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Leaving the EU: NHS Workforce

Volume 618: debated on Tuesday 20 December 2016

4. What assessment he has made of the potential effect of the UK’s decision to leave the EU on the NHS workforce. (907975)

There are currently 127,000 staff from the EU doing a vital job for patients in the NHS and social care system. In this year of Brexit, we salute their excellent work and remain confident that we will be able to negotiate for them to continue it in the future.

There are more than 50,000 EU nationals working as nurses and doctors throughout the United Kingdom, along with 80,000 in the social care sector. The NHS already faces extensive rota gaps owing to a shortage of senior and junior doctors. Will the Secretary of State join our First Minister in demanding an unequivocal guarantee that EU nationals who are already living here will have the right to remain?

That is exactly what we intend to achieve through negotiations, but we must remember the British citizens, including people from Scotland, who are living in the EU and whose rights we also wish to protect. That is why the Prime Minister has made a big point of saying that she wishes to negotiate the issue at an early stage in order to give certainty to those people.

We are not going to leave the EU for two and a half years, but I want the Secretary of State to grip GP services in Lincolnshire now and to start training more doctors. The Pottergate surgery in Gainsborough is closing, potentially throwing hundreds of people out without a GP, and there is a shortage of 80 GPs against a target of 915 in Lincolnshire, and only six out of 30 training places were taken up recently. Will the Secretary of State now grip the GP services in Lincolnshire for the sake of our people?

Order. The hon. Gentleman has rather cheekily brushed aside the part of the question that does not suit his purposes. Only to focus on half a question is very cheeky; we will allow him to get away with it on this one occasion only.

I hope that I can reassure my hon. Friend about this because the reality is that we increased the number of GPs by 5% in the previous Parliament, and in this Parliament we are planning an increase of another 5,000, which will be the biggest increase in GPs in the history of the NHS, and will go along with considerable extra resources.

I will focus on the half of the question that the hon. Member for Gainsborough (Sir Edward Leigh) missed out. The other day I had a meeting with some constituents who told me that they were so pleased that we were leaving the European Union because it meant that the extra £350 million could be used to reopen the A&E department at Bishop Auckland. Has the Secretary of State found that £350 million yet?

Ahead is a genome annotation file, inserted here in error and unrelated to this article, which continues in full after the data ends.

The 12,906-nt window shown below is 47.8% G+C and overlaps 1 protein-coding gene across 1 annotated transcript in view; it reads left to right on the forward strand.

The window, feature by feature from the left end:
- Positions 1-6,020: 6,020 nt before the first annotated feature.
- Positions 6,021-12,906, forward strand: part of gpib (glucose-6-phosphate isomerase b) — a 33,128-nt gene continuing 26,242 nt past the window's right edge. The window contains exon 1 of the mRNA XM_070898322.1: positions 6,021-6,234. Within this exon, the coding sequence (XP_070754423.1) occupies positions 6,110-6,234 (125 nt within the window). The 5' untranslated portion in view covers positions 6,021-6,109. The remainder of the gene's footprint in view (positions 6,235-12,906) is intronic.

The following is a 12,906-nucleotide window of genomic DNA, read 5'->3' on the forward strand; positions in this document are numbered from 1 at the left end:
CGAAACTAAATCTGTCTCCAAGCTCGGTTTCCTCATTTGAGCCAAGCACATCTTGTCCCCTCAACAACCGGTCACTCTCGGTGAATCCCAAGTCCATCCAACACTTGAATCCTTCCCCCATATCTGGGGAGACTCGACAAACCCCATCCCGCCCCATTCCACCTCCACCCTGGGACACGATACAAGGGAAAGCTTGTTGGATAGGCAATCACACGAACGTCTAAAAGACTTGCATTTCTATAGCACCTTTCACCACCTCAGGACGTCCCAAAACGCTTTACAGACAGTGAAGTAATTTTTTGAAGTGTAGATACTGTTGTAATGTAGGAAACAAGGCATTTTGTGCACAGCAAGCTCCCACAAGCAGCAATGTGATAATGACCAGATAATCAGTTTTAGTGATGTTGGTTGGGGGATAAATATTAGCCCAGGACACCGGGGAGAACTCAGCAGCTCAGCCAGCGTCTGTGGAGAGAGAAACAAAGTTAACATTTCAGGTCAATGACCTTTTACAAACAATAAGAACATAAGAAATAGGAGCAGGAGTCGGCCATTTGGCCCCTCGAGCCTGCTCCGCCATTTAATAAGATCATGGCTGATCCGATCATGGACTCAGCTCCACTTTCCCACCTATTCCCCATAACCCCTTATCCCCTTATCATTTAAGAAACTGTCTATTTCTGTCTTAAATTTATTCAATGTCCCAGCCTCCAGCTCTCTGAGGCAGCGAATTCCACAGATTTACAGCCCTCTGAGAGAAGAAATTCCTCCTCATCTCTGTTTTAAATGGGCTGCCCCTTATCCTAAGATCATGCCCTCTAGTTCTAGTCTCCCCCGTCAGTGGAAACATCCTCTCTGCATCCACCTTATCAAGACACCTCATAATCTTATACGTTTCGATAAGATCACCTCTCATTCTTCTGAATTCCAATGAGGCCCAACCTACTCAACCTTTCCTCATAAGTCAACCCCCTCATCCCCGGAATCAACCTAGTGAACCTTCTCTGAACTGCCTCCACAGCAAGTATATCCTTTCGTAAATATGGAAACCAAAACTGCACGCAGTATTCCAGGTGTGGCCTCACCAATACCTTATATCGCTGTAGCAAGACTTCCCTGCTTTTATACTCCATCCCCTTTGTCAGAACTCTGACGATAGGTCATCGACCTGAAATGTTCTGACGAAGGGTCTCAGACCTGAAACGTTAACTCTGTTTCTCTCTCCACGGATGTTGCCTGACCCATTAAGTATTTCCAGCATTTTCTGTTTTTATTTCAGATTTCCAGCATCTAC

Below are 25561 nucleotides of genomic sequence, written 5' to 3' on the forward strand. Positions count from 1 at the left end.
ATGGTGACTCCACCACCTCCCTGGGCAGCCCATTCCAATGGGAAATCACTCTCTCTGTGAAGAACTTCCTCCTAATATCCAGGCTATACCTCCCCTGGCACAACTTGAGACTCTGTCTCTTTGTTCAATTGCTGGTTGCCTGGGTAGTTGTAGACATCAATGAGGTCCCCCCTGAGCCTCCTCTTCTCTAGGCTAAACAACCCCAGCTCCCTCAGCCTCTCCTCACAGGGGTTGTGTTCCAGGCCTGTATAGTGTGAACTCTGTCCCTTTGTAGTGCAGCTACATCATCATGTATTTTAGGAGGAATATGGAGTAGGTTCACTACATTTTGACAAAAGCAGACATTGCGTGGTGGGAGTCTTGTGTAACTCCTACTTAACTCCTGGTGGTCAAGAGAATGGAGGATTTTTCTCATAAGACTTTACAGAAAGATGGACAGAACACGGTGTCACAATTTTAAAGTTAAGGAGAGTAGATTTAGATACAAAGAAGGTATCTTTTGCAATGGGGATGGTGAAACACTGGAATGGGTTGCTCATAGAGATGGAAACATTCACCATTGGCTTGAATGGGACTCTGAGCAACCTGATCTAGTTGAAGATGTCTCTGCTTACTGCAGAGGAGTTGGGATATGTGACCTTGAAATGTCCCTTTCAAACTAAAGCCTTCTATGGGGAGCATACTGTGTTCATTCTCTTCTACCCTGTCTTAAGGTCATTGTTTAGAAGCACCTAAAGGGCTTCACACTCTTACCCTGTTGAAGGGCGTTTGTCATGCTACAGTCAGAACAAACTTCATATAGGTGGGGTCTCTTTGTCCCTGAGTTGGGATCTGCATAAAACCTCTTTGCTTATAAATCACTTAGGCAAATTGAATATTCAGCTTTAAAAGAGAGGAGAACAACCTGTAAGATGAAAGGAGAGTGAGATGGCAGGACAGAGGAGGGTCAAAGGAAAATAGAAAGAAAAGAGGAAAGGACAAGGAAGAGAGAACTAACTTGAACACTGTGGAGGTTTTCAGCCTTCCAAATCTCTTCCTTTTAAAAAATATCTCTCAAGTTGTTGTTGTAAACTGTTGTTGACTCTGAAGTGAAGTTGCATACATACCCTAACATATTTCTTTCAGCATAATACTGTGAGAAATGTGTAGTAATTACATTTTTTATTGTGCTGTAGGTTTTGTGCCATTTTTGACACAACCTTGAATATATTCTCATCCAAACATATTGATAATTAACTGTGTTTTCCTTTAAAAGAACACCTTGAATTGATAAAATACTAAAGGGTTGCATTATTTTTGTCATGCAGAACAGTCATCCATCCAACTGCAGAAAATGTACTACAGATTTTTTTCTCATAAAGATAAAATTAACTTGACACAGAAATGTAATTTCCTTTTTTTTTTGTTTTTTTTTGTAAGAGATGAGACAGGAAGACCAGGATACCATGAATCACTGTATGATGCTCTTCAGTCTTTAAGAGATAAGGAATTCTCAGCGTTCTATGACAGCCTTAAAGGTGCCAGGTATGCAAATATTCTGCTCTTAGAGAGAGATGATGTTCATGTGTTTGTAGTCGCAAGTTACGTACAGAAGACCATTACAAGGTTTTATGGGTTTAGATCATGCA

The hon. Lady might have noticed that I personally did not talk very much about that £350 million. Whatever resources we have post-Brexit will have to be set in the overall economic context, but of course the great thing is that, post-Brexit, that will be a decision for this Parliament.

Many members of the NHS workforce across Bedford and Kempston come from the EU, but many others come from Caribbean countries, the Philippines, India and many countries in Africa. Will my right hon. Friend make sure that, in the future, people from those countries are given equal access to work in our NHS as that for EU nationals?

The benefit of Brexit will be that we can take precisely such decisions in this Parliament, because we will get back control of our borders. I am grateful to my hon. Friend for mentioning the very important work done by people from outside the EU in the NHS. Because I happened to meet the Philippines ambassador last week, I want to pay credit particularly to the Filipino workers in the NHS and the social care system, who do a fantastic job.

May I start by extending my party’s sympathies to the victims of the Berlin attack?

Much of what we have heard today is about keeping those who are already here, but BMA Scotland has said that insecurity is stopping EU nationals from taking up posts that really need to be filled. This is an urgent problem, so does the Secretary of State agree that it is time to create some certainty for EU nationals and to avoid a self-made workforce crisis?

I absolutely agree with the hon. Gentleman, which is why it is extremely frustrating that the current signals from the EU are that it is unwilling to bring forward negotiations about the status of EU nationals here, and indeed that of British nationals in the EU. No one from either side of the Brexit debate has ever said that there will be no immigration post-Brexit; they have simply said that we will control that immigration ourselves through this House and through decisions made by the British people at general elections.

On behalf of the official Opposition, may I echo the words of the Secretary of State in relation to the tragic events in Berlin and send our condolences to the people there?

The Institute for Employment Studies has today warned that Brexit could make nursing shortages even worse. That follows The Times reporting that

“applications for nursing, midwifery and allied health courses were down by about 20%”

and that in some institutions applications had halved. The decision to scrap nurse bursaries is having the consequences that every expert predicted it would. With the uncertainty of Brexit looming over our workforce, now is not the time to be taking a massive gamble with our nurses so, in the light of the evidence, will the Secretary of State now agree to scrap that disastrous policy?

I simply say to the hon. Gentleman that the purpose of that policy was to allow us to train more nurses; in fact, we will be training 40,000 more nurses during this Parliament. We have more than 11,000 more nurses in our NHS wards, and at Countess of Chester hospital—the hon. Gentleman’s own hospital—there are 172 more nurses than in 2010.